Paddlers go long
at Perry Memorial
Is there ever a bad day at the beach? Not when the surf is slightly up and the conditions are near-perfect for outrigger canoe racing on Kailua Bay.
A record 91 crews turned out for yesterday's 8th George Perry Memorial Na Keiki O Na Wa'a, the only long-distance event for young paddlers from under-10 to 18. The conditions favored the clubs who use the bay for practice -- host Lanikai won 11, Kailua 4 -- clubs that understood where the surfbreak was and knew where the current ran offshore.
But perhaps the most impressive showing came from a club that practices on Kaneohe Bay, a place malie ke kai me ka makani (the sea and wind are calm), conditions asked for in the day's opening prayer.
Keahiakahoe easily won the day's first race, a 1/2-mile shot upwind for crews 10 and under. The onshore breezes and swells that greeted paddlers yesterday morning didn't seem to bother Danilo Martinez, a sixth-grader at Ahuimanu Elementary.
Neither was he fazed when pressed into duty after the regular steersman had another commitment and couldn't race. Martinez had his mixed crew across the line in 6 minutes and 51 seconds, more than a minute ahead of the other three canoes.
"I'm surprised we were so far ahead," said Martinez. "There was a lot of wind and it was slow at the start. We got hit by another canoe at the beginning and I started yelling (at his paddlers) to go."
It was one of three victories for Keahiakahoe, which has recently dominated the youth division of the Oahu Hawaiian Canoe Racing Association regatta season.
"The kids train hard, they're the foundation of our club," said coach Nick Cambra. "We have three crews for this age-group (10-under), some are barely 8. We like this race because all the kids get to race.
"This is a positive outlet for them. You know the situation of the area they live, the drug problems, some of their home lives. This is a real out for them."
Keahiakahoe raced in a canoe borrowed from builder Sonny Bradley, an Encore model with gunwales that are lower than on some of the other canoes. Reaching over the gunwales was one of the big challenges for some of the smaller paddlers.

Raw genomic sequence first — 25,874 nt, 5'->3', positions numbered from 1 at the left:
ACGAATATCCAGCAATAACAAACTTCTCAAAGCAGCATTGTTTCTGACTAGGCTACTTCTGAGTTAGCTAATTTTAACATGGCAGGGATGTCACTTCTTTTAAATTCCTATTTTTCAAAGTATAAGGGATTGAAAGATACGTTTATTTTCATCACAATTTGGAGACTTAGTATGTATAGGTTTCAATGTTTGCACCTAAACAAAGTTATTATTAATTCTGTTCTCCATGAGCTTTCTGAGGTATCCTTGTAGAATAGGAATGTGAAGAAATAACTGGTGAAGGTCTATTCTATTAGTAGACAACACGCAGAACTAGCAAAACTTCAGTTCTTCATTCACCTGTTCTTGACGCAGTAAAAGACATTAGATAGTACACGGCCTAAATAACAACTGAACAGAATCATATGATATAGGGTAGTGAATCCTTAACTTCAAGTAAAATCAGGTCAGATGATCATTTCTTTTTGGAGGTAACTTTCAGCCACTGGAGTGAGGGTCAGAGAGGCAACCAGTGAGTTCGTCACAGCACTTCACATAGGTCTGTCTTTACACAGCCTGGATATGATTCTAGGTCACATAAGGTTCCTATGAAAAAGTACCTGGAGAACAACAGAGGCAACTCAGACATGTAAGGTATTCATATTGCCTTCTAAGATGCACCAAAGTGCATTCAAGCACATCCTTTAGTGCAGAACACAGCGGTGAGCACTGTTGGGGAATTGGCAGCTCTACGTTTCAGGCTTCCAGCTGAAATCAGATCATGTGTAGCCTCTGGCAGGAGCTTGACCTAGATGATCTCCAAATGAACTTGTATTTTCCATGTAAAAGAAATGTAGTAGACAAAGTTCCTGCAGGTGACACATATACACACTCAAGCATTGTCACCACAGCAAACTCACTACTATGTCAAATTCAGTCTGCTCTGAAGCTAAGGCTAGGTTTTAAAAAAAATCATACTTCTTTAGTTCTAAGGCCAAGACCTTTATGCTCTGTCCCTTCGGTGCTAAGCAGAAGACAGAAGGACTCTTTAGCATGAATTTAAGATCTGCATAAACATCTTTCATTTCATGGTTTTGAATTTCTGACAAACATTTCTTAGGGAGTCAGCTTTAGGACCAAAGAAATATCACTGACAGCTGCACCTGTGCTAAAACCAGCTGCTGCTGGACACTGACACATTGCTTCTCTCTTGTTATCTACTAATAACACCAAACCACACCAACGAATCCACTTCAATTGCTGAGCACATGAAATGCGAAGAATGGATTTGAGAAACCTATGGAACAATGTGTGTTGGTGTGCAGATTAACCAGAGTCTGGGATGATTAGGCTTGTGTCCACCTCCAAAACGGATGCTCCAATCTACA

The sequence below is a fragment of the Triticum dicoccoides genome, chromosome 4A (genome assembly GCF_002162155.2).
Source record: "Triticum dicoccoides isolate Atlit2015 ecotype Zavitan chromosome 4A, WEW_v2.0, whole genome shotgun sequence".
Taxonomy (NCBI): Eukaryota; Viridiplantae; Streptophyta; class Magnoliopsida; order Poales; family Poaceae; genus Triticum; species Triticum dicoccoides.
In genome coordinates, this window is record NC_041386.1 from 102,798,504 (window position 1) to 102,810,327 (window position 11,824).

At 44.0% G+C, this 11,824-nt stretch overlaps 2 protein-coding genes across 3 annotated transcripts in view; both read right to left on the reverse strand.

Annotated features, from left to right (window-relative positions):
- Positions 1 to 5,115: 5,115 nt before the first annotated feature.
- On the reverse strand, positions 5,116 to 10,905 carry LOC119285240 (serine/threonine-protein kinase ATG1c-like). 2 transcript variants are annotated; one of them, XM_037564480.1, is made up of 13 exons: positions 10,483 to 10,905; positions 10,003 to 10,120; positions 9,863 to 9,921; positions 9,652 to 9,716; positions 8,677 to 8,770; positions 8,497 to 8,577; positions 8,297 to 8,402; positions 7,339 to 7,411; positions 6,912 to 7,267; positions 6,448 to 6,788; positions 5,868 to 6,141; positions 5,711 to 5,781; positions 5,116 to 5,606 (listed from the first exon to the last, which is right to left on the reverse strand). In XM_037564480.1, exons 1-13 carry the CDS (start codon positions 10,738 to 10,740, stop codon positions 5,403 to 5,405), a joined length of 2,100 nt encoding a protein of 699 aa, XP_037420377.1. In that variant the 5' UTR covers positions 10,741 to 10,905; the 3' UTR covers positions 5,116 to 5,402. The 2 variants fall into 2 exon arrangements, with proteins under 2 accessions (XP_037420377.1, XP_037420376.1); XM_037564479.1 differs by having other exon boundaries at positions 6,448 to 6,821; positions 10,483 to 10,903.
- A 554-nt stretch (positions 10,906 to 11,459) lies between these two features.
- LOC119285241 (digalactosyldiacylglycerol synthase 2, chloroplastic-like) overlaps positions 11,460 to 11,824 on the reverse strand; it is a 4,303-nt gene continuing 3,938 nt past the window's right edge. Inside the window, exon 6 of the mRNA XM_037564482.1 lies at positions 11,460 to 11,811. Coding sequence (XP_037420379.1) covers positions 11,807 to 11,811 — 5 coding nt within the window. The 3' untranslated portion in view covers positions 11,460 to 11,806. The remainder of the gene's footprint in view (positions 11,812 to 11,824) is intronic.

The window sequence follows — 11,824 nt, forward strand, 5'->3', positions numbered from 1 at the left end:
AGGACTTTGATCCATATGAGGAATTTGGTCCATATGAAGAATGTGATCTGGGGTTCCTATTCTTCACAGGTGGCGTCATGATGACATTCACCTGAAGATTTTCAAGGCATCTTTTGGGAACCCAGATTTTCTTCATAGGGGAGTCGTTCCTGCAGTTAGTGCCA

The older paddlers had other obstacles, such as trying to find a line out from the starting buoy to the temporary turning buoy between Popoia (Flat Island) and Alala Point. In distance races, there are no set lanes, no set turning flags and no rules.
One of the Lanikai entries got flipped by another crew during the boys' 4-mile race "probably because they got in the way," said Scott Freitas, a coach at Lanikai. "This is such good experience for these kids and a good tuneup for regatta season.
"The focus today is on the kids. The best part of it is they all get to paddle. Anyone who comes down with a paddle will get in a boat. That's why we brought all of our canoes down for people to use. We sent out chop suey crews, crews with a couple paddlers from one club, a couple from another. The idea is to fill the boats."
Having one's crew name etched on perpetual trophies isn't bad, either. Five paddlers know they played a part in two winning crews each: Kailua's Lianne Malepai (18-under girls and mixed), and Lanikai's Canton Smith (12-under boys/ mixed), Kayla Benali (13-under girls/mixed), and Julian Wicker and Nick Johnson (15-under boys/mixed).
It was also double wins for three Lanikai families. Ian and Haakon Smith steered their respective crews to victory in the 16-under and 12-under boys races; Rene Rausch was in the winning 14-under girls and brother Max in the 12-under mixed, and Ryan Dolan was in the 12-under boys that won with Patrick in the winning 14-under crew.
Two of Lanikai's crews that won at last year's state race served notice yesterday they are more than ready to move up to the next age group. Last season's 16-under champions won yesterday's four-mile 18-under race by nearly four minutes over the next competitor, while the 15-under champs won the 16-under race 4-miler by some 80 seconds.
Despite the windy conditions, there were few hulis (flips). One did occur in the boys 4-mile race, where the 15-18 age groups raced together. The Kailana 18s flipped heading out to the starting line and were bailing water right before the race started; the crew finished second in their age group and fourth overall.
While distance races are unique for young paddlers, so too were the congratulatory leis yesterday. Practicality ruled the day, with bottles of water, bags of chips, gummy bears and M&Ms replacing the traditional flowers.